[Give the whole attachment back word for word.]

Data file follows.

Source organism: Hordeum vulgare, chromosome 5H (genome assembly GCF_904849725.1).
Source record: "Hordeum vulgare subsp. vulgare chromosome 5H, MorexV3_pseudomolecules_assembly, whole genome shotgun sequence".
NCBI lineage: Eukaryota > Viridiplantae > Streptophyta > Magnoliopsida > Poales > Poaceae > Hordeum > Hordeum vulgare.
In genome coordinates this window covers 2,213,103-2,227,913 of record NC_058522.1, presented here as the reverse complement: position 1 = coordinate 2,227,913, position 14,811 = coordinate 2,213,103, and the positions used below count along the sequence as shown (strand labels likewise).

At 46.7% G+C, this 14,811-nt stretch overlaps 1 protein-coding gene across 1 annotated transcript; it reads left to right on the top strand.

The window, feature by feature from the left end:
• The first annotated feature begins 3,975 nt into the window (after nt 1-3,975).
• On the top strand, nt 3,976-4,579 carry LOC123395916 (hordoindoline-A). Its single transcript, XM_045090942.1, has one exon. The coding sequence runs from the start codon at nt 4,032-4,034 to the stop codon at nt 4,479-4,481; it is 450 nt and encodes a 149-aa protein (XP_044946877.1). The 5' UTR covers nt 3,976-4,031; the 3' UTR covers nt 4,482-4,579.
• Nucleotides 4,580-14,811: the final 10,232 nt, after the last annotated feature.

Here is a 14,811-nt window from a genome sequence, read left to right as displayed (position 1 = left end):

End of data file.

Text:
Source organism: Hordeum vulgare, chromosome 5H (genome assembly GCF_904849725.1).
Source record: "Hordeum vulgare subsp. vulgare chromosome 5H, MorexV3_pseudomolecules_assembly, whole genome shotgun sequence".
NCBI lineage: Eukaryota > Viridiplantae > Streptophyta > Magnoliopsida > Poales > Poaceae > Hordeum > Hordeum vulgare.
In genome coordinates this window covers 2,213,103-2,227,913 of record NC_058522.1, presented here as the reverse complement: position 1 = coordinate 2,227,913, position 14,811 = coordinate 2,213,103, and the positions used below count along the sequence as shown (strand labels likewise).

At 46.7% G+C, this 14,811-nt stretch overlaps 1 protein-coding gene across 1 annotated transcript; it reads left to right on the top strand.

The window, feature by feature from the left end:
• The first annotated feature begins 3,975 nt into the window (after nt 1-3,975).
• On the top strand, nt 3,976-4,579 carry LOC123395916 (hordoindoline-A). Its single transcript, XM_045090942.1, has one exon. The coding sequence runs from the start codon at nt 4,032-4,034 to the stop codon at nt 4,479-4,481; it is 450 nt and encodes a 149-aa protein (XP_044946877.1). The 5' UTR covers nt 3,976-4,031; the 3' UTR covers nt 4,482-4,579.
• Nucleotides 4,580-14,811: the final 10,232 nt, after the last annotated feature.

Here is a 14,811-nt window from a genome sequence, read left to right as displayed (position 1 = left end):